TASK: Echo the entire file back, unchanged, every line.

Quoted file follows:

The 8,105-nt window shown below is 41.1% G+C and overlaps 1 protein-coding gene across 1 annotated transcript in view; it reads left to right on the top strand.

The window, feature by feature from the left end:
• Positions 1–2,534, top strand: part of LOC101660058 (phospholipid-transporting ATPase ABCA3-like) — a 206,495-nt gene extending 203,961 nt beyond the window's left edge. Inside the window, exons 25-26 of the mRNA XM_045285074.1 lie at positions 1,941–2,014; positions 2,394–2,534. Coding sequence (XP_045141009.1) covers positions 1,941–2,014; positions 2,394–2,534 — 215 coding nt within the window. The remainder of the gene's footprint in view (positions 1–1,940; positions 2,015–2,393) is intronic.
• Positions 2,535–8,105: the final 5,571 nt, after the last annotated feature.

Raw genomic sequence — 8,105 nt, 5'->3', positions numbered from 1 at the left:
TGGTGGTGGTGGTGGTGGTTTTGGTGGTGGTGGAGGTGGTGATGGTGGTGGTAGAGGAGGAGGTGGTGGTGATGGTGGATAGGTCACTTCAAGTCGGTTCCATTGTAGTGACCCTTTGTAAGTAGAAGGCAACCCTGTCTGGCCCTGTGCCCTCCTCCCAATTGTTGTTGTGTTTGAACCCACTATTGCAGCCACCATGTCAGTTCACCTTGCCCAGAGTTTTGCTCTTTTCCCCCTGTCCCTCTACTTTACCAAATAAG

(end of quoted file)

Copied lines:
The 8,105-nt window shown below is 41.1% G+C and overlaps 1 protein-coding gene across 1 annotated transcript in view; it reads left to right on the top strand.

The window, feature by feature from the left end:
• Positions 1–2,534, top strand: part of LOC101660058 (phospholipid-transporting ATPase ABCA3-like) — a 206,495-nt gene extending 203,961 nt beyond the window's left edge. Inside the window, exons 25-26 of the mRNA XM_045285074.1 lie at positions 1,941–2,014; positions 2,394–2,534. Coding sequence (XP_045141009.1) covers positions 1,941–2,014; positions 2,394–2,534 — 215 coding nt within the window. The remainder of the gene's footprint in view (positions 1–1,940; positions 2,015–2,393) is intronic.
• Positions 2,535–8,105: the final 5,571 nt, after the last annotated feature.

Raw genomic sequence — 8,105 nt, 5'->3', positions numbered from 1 at the left:
TGGTGGTGGTGGTGGTGGTTTTGGTGGTGGTGGAGGTGGTGATGGTGGTGGTAGAGGAGGAGGTGGTGGTGATGGTGGATAGGTCACTTCAAGTCGGTTCCATTGTAGTGACCCTTTGTAAGTAGAAGGCAACCCTGTCTGGCCCTGTGCCCTCCTCCCAATTGTTGTTGTGTTTGAACCCACTATTGCAGCCACCATGTCAGTTCACCTTGCCCAGAGTTTTGCTCTTTTCCCCCTGTCCCTCTACTTTACCAAATAAG